As we drove along Burgundy’s Route des Grands Crus, each sign we passed sent a shiver of excitement up my spine. Vosne-Romanée… Chambolle-Musigny… Morey-Saint-Denis… And finally Gevrey-Chambertin, our destination. Even to this old goat of a wine blogger, the thought of doing a wine tasting in Gevrey-Chambertin had me tingling with anticipation.
We pulled up to the Domaine Trapet-Rochelandet (which also makes wine under the name Domaine François Trapet), a relatively modest stucco house on the edge of the village with a tractor parked in front. This is a family winery, and the son, Laurent greeted us at the door. When you picture the scion of a winemaking family located in one of France’s greatest wine towns, you might imagine some sort of grandee in a flawlessly tailored sport coat and trousers and name-brand loafers. But here, in unpretentious and informal Burgundy, Laurent wore a blue athletic shirt, red shorts and hiking boots. He had been working in the vineyards.
The cellar served as both a functional winery and a tasting room, though it clearly was much more the former than the latter. Laurent led us through a fascinating vertical tasting of Trapet’s Le Carougeots, from a village-class vineyard kitty-corner to the La Perrière Premier Cru vineyard and just south of the village itself. We started with a taste right from the barrel.
The 2015 Le Carougeots tasted “noisy,” as Laurent remarked, with youthful acids that still felt a touch overpowering, but this was not at all a bad sign at this point in its life. There was plenty of ripe fruit, too, and I have no doubt the wine will be delicious by the time it’s released. The 2012 had wonderful dark fruit, gentle spice and velvety tannins on the finish, but it was the 2008 that really seduced me, with its sumptuous aroma and flavor of cassis (currant), a note of violets and more forceful tannins. Both vintages were difficult, Laurent explained, but both these wines were delicious, as was the 2007, which had an earthier, more savory character along with stronger spice. Tasting these wines together made it perfectly clear why vintages in Burgundy are so important — each wine had its own distinct character.
Laurent also poured us a taste of the 2013 Les Champs-Chenys, the first vintage of this wine, also made from a single village-class vineyard. Les Champs-Chenys has Grand Cru vineyards bordering it on two sides, which made Laurent think that its fruit might be worth vinifying on its own. He was right. The wine was deliciously complex, with ample dark fruit lifted by notes of fresh hay and vanilla, and after a shaft of white-pepper spice, the finish felt minerally — almost saline.
The two Premier Cru wines we tasted, the 2012 Petite Chapelle and the 2013 Bel-Air, each offered a notable increase in finesse. I loved both — the dark fruit, fresh herbs and peppercorn notes in the Petit Chapelle, and the rich cassis and long finish of the Bel-Air. But I felt truly smitten by the rich Bel-Air, a funny little Premier Cru located just above the hillside from a Grand Cru. Usually Grand Cru vineyards occupy the highest parts of the hills, but because the soil in Bel-Air is so rocky, the vines are “too stressed” to make Grand Cru-level wine, Laurent explained.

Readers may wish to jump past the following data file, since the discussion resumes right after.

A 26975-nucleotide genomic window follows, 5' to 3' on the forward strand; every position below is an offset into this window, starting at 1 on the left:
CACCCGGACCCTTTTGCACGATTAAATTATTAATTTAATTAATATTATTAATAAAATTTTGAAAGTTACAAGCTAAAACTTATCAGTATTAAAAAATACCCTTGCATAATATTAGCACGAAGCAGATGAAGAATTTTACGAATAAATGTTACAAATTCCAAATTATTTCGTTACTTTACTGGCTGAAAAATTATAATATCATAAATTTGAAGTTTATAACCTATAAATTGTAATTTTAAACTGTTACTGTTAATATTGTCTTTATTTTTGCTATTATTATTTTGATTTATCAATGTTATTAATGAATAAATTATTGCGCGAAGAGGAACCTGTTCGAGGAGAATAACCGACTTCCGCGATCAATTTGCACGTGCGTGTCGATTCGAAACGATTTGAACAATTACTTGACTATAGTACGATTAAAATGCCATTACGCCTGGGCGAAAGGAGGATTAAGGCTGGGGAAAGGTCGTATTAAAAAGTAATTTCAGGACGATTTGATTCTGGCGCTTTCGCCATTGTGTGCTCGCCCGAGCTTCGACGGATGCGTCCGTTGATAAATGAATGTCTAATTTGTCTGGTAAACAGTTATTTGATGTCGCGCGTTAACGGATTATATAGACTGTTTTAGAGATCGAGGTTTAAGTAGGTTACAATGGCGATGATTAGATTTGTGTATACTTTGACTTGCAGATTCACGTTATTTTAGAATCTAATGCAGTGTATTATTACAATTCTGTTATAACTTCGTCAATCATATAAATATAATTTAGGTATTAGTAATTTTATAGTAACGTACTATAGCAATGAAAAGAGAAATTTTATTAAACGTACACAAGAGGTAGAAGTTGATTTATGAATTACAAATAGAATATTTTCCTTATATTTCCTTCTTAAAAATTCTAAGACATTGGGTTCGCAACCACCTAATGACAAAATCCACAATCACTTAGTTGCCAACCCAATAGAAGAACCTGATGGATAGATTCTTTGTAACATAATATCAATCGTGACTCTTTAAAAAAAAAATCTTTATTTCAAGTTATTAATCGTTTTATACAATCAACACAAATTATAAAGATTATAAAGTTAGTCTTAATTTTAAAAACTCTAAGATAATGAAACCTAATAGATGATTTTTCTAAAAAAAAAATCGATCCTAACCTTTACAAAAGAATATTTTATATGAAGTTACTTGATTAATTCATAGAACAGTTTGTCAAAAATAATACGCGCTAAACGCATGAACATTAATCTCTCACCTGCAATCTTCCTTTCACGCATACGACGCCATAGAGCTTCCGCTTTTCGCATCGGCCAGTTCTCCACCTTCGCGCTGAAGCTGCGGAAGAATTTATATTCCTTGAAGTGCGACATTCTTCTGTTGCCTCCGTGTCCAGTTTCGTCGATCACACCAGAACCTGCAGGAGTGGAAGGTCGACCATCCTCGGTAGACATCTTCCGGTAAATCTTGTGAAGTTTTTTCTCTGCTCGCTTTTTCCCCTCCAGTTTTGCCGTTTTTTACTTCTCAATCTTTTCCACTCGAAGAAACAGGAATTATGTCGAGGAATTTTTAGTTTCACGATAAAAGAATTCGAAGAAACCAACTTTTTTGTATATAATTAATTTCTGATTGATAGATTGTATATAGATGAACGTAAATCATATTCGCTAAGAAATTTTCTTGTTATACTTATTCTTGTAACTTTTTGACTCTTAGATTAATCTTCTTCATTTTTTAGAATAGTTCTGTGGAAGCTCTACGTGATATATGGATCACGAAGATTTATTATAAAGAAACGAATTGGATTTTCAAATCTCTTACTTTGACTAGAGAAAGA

Then Laurent absolutely floored me. He produced a bottle of sparkling wine; a bottle of sparkling red Pinot Noir, in fact. “What?!” My voice went up about a dozen decibels and at least an octave, and it echoed briefly in the cellar. “This is a sparkling red Pinot Noir, made from grapes grown in Gevrey-Chambertin?” I asked, again a little too loudly. I had no idea such a thing existed. Who on earth makes sparkling Gevrey-Chambertin?
Laurent didn’t seem entirely surprised by my reaction. “It is unusual. Actually, this kind of wine was popular in the late 19th century,” he explained, as I listened wide-eyed. He thought it would be interesting to resurrect the style. And indeed, sparkling red Burgundy is officially recognized, as evidenced by the words “Appellation Bourgogne Mousseux Rouge Contrôlée” on the back label. The grapes come from village-class Gevrey-Chambertin vineyards, but because Trapet has no sparkling wine production facilities, a winery in Savigny-lès-Beaune vinifies and bottles it.
The 2014 Petill’ Rouge was most definitely a red sparkling wine, not a Blanc de Noirs, the much better-known bubbly made from Pinot Noir. It looked brick-red in the glass, and it smelled of cherries and earth, as many non-sparkling Pinot Noirs do. The flavor was juicy and earthy, with elegantly small bubbles and some delightfully surprising tannins on the finish. I bought a bottle for about $16 (try finding a Gevrey-Chambertin in your local wine shop at that price).
I think of Burgundy’s Côte d’Or as one of the world’s most settled wine regions. For centuries, its terroir has been studied and carefully classified, and now its wines, while gorgeous, seemed more or less set in stone. Yet here stood Laurent, pouring me something I’d never even heard of, a wine he wanted to try making just to see how it would turn out.
The Côte d’Or, as I discovered first hand, is not entirely ossified after all. And it won’t become so, as long as winemakers like Laurent continue to take risks and experiment.